- glaucoma (a condition that, if untreated, damages the optic nerve that carries information from your eye to your brain)
- retinal detachment
- stopping any medications your doctor tells you to, namely blood thinners
- fasting for 12 hours before surgery
- using antibiotic eye drops for a few days before surgery
- making arrangements for after the surgery, including a ride home or help around the house
- Small incision cataract surgery (phacoemulsification): This method uses ultrasound waves from a tiny probe. After making a small incision in your eye, your doctor uses the probe to break up the lens and suction it out. This is the most common type of cataract surgery.
- Extracapsular surgery: This surgery involves making a larger incision so your surgeon can remove the cloudy center of the lens in one piece. The remaining portions of the lens are removed with suction.
- wearing dark sunglasses when outside
- ensuring that your hands are clean before touching your eyes
- keeping your eyes clean of debris or soap
- not driving a car or operating heavy machinery until your eye has fully healed
Cataract surgery is used to remove the damaged lens of the eye and replace it with a functional (typically artificial) lens. Cataract surgery is a routine and safe procedure.
The lens of the eye helps refract light and focus the images you see. It changes shape to help you distinguish nearby and faraway objects, similar to the lens of a camera. Cataracts, which typically occur in older adults, cause a person’s vision to become cloudy and blurry. Late stage cataracts make the affected person feel like they’re looking through an unfocused camera lens.
If cataracts are preventing you from driving, reading, or doing other daily activities, you may want to talk to your doctor about cataract surgery. Cataract surgery is used to correct the effects of cataracts by replacing the lens of your eye. This can sharpen images and reduce the glare from lights.
However, delaying cataract surgery won’t harm your eye. Your vision will remain impaired, but if you can see well enough to perform your daily functions, you can wait to have your cataract repaired. In other words, there are no long-term complications other than your eyesight getting worse.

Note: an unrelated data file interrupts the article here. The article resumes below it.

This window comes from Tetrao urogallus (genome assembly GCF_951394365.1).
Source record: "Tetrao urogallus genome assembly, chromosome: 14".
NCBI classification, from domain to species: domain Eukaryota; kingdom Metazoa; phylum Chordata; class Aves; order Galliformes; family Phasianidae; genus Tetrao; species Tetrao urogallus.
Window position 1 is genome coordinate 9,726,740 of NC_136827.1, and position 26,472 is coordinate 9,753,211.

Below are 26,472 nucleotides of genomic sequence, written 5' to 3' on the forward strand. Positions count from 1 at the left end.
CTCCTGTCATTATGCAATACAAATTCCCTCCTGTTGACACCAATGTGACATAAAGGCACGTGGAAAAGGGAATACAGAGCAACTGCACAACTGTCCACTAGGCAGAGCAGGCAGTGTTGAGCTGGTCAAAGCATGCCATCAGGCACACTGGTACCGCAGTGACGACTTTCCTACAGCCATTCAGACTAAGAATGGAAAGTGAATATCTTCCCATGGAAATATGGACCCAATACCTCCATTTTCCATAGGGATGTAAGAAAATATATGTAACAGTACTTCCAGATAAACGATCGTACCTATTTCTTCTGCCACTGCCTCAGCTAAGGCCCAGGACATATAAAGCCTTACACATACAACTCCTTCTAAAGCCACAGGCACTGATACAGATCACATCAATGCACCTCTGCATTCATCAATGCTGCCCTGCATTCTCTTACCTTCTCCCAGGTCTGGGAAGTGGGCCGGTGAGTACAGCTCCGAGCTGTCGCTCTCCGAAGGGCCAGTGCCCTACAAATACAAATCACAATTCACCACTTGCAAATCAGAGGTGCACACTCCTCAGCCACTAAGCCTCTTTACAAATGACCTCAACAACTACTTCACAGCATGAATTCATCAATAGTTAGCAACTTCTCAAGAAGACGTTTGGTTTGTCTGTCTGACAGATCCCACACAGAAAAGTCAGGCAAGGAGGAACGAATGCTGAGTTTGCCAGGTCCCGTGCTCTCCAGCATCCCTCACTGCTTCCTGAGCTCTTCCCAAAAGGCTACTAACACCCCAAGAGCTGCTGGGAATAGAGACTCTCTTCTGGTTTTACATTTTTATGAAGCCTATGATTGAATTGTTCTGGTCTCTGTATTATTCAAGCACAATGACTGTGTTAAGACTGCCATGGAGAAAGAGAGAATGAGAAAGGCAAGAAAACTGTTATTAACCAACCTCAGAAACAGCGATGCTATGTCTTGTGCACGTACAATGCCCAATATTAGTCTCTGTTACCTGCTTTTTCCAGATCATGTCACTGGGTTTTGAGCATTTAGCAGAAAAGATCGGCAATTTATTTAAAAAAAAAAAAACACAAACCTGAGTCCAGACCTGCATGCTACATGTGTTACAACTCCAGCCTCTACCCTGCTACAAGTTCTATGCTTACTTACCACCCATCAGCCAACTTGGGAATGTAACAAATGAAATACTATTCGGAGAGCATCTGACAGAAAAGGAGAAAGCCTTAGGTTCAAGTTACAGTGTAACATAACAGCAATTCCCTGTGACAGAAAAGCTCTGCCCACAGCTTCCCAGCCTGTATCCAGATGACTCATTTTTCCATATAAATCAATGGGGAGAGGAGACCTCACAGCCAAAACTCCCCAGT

While cataract surgery is considered safe and complications are rare, it does carry certain risks. These include:
On rare occasions, the surgeon may not be able to remove your entire lens. If this is the case, surgery to remove the rest of the lens will be scheduled for a later date.
Some people who undergo cataract surgery develop a condition known as a secondary cataract. This occurs when the back of the lens capsule—the part of your eye that holds the lens—becomes cloudy.
A secondary cataract can be corrected with a five-minute outpatient treatment called yttrium-aluminum-garnet laser capsulotomy. During this procedure, your doctor will use a laser to make a small opening in the lens capsule.
Before cataract surgery, you’ll undergo imaging of your eyes. This painless ultrasound helps your doctor better understand the shape and size of your eye.
During a pre-operative appointment, your eye surgeon—called an ophthalmologist—will give you complete instructions about how to prepare for your surgery. These could include:
Prior to surgery, you’ll be given special eye drops to dilate your pupil. You’ll also be given local anesthesia to numb the area around your eye, as well as, a light sedative to relax you.
Cataract surgery involves removing your faulty lens and replacing it with an artificial one. You’ll be awake during the procedure, but it will just feel like you’ve had a few too many cocktails. The procedure typically takes less than an hour to complete.
There are two ways to replace a faulty lens:
After your damaged lens has been removed, an artificial lens made of acrylic, plastic, or silicone—called an intraocular lens (IOL)—is implanted in your eye. Your eye is then closed using stitches. These may either dissolve or need to be removed by your doctor at a later date.
As with glasses, there are many types of lenses. Some work like bifocals and some block harmful UV light. Your doctor will help you choose which lens best suits you. After the surgery, you won’t notice the new lens, but your vision will improve.
After surgery, you may be given a patch to wear to protect your eye while it heals. You may also be given prescription eye drops to help your eye heal and prevent infection.
You’ll be given complete care instructions, which may include:
Full recovery, without complications, can take up to two weeks.